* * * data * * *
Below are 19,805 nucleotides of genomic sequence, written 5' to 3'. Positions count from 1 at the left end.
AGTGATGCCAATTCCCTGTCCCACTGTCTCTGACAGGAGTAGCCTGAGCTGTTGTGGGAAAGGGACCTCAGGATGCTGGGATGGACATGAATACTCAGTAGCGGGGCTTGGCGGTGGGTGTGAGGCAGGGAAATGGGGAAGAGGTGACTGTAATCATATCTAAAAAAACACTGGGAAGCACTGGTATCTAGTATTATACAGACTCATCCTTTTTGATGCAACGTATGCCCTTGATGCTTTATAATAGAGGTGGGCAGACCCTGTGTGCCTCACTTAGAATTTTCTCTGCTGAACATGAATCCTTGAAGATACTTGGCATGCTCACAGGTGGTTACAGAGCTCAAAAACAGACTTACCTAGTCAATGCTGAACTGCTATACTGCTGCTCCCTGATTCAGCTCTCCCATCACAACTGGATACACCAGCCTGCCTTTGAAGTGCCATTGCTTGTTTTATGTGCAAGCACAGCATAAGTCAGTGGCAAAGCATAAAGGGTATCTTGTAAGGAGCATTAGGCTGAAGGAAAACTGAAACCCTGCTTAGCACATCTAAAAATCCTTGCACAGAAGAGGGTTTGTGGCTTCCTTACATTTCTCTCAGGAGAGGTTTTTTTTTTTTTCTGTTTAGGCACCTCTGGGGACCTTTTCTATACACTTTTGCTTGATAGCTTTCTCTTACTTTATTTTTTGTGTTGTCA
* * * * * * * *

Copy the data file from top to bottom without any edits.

Below are 19,805 nucleotides of genomic sequence, written 5' to 3'. Positions count from 1 at the left end.
AGTGATGCCAATTCCCTGTCCCACTGTCTCTGACAGGAGTAGCCTGAGCTGTTGTGGGAAAGGGACCTCAGGATGCTGGGATGGACATGAATACTCAGTAGCGGGGCTTGGCGGTGGGTGTGAGGCAGGGAAATGGGGAAGAGGTGACTGTAATCATATCTAAAAAAACACTGGGAAGCACTGGTATCTAGTATTATACAGACTCATCCTTTTTGATGCAACGTATGCCCTTGATGCTTTATAATAGAGGTGGGCAGACCCTGTGTGCCTCACTTAGAATTTTCTCTGCTGAACATGAATCCTTGAAGATACTTGGCATGCTCACAGGTGGTTACAGAGCTCAAAAACAGACTTACCTAGTCAATGCTGAACTGCTATACTGCTGCTCCCTGATTCAGCTCTCCCATCACAACTGGATACACCAGCCTGCCTTTGAAGTGCCATTGCTTGTTTTATGTGCAAGCACAGCATAAGTCAGTGGCAAAGCATAAAGGGTATCTTGTAAGGAGCATTAGGCTGAAGGAAAACTGAAACCCTGCTTAGCACATCTAAAAATCCTTGCACAGAAGAGGGTTTGTGGCTTCCTTACATTTCTCTCAGGAGAGGTTTTTTTTTTTTTCTGTTTAGGCACCTCTGGGGACCTTTTCTATACACTTTTGCTTGATAGCTTTCTCTTACTTTATTTTTTGTGTTGTCA